What Shall I Call Thee?

At the site of the historic Pre-Emption House in Naperville, there’s a plaque stating it was the center of “gay community life.” Surprised that back in 19th Century Naperville had an active gay community? Actually, this was long before “gay” was a term used for homosexuality. For Naperville’s pioneering families, being gay simply meant having fun. Words have a way of changing meaning over time, don’t they?

And, have you noticed that some words have meanings that are personal to you? With words we label people and things, for better and for worse. Perhaps you have said “And what do you mean by THAT” or I didn’t mean THAT.” A therapist spends much of the day moving beyond hurtful blaming labels to discover a client’s true meaning. Words have such power.

During my counseling career meanings of words have changed. There was a time when we hardly ever helped couples with their sexual life. That was back when a man could blame his wife for not being aroused by his manly charms. Women were labeled “frigid” and sought counseling for their “frigidity.” Men might be cold, but would never seek counseling for their failures in the romance department. Men rarely “need” help with anything because “needing” is a humiliating concept for a man. Women “need,” but men “want.” The fact of the matter is, both men and women feel deeply but don’t understand each other’s language.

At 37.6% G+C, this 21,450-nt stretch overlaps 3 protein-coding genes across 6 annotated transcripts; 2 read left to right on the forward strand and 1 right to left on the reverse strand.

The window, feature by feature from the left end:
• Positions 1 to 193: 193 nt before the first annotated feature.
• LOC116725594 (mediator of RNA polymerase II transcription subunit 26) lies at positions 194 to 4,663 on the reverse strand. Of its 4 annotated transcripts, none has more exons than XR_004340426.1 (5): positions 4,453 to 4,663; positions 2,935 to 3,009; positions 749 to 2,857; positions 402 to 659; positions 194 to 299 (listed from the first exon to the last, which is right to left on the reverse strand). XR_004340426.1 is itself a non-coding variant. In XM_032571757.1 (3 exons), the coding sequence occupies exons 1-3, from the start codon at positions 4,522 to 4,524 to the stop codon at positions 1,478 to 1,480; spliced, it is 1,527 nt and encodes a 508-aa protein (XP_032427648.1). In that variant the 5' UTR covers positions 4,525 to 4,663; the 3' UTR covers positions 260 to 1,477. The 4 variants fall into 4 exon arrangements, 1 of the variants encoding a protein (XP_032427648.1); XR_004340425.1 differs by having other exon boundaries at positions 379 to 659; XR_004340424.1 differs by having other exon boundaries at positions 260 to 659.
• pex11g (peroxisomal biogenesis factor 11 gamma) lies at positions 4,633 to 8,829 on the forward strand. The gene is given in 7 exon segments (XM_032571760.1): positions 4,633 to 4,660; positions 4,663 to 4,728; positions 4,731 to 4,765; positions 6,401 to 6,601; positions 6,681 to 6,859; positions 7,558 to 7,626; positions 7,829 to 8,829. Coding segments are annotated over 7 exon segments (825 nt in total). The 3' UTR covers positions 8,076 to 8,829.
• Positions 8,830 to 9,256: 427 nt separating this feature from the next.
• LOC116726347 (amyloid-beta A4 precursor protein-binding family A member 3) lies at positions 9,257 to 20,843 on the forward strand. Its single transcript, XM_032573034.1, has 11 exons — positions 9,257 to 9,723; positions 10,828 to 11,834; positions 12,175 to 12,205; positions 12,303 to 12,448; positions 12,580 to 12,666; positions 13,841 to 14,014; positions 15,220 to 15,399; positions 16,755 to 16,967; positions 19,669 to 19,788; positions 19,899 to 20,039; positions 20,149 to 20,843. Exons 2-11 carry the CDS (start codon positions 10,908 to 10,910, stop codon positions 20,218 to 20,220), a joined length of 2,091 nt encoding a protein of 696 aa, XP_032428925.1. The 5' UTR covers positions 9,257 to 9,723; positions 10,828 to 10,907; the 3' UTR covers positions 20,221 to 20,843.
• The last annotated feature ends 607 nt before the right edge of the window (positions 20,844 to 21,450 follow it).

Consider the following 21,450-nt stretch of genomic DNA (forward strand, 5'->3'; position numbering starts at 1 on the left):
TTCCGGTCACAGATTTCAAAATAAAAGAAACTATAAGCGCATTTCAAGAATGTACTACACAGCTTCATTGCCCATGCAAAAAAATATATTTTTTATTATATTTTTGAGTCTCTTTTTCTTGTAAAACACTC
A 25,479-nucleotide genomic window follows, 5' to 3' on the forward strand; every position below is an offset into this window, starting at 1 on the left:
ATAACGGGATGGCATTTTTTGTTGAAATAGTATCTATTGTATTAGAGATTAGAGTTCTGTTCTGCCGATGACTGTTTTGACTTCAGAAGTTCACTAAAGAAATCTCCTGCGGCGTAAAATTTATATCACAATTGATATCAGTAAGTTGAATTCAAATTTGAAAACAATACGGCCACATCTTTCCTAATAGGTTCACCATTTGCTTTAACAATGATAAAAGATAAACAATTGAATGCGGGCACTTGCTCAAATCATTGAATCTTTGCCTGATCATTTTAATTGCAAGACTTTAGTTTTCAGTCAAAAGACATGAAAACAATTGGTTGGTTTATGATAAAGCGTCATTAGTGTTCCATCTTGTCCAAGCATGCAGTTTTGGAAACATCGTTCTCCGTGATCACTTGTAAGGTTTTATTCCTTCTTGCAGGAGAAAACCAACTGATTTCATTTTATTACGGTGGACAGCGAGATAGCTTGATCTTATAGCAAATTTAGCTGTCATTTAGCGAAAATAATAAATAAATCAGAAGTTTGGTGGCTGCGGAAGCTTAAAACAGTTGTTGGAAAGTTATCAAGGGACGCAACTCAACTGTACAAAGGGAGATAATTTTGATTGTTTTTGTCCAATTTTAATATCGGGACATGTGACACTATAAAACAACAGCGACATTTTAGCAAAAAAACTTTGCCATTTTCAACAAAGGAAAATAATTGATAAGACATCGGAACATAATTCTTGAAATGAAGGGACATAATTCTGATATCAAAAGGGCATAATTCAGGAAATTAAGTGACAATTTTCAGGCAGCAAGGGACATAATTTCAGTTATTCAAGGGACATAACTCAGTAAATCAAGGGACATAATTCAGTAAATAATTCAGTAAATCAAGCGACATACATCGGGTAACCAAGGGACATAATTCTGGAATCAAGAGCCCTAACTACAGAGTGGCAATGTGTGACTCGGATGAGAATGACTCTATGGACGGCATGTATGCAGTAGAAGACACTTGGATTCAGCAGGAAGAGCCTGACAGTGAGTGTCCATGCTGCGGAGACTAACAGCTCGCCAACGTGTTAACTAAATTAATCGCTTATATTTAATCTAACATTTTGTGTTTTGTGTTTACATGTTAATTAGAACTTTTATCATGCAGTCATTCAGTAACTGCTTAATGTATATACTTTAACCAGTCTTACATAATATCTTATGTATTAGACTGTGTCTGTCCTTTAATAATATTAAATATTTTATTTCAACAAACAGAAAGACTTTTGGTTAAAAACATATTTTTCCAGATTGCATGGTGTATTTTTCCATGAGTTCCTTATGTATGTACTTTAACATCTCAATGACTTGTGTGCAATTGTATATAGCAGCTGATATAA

Another psychological term now out of favor is “neurotic”, which got misused in arguments by saying to a spouse: “You’re completely neurotic.” Later “neurotic” became “dysfunctional.” At least it was an improvement on being “neurotic.” Whereas dysfunctional people can be counseled to be functional through short-term “skill development,” neurotics needed longer-term “treatment.”

Now I’ve noticed the term “dysfunctional” has lost its appeal in the eternal blame game. Dysfunctional behavior and communication has given way to “controlling behavior” and being “emotionally abusive.” Being told you’re controlling is common place, but calling someone “emotionally abusive” hits between the eyes and is equivalent to an act of war. I’m sure “controlling” and “emotionally abusive” will give way to other terms which will speak to the same struggles we have with each other.

When people just complained about their spouse “nagging” home life was simpler. George Carlin, that great comedian of the English language, would have had a field day with the names we call each other.

Our words form our personal realities. Certainly our partners will argue about the reality of the labels we put on them. That’s what gets discussed in counseling sessions. Our goal in counseling is to minimize the blame game to get at heart of what people really need and want from within themselves and each other. We simply seek for our clients to have a “gay life” again.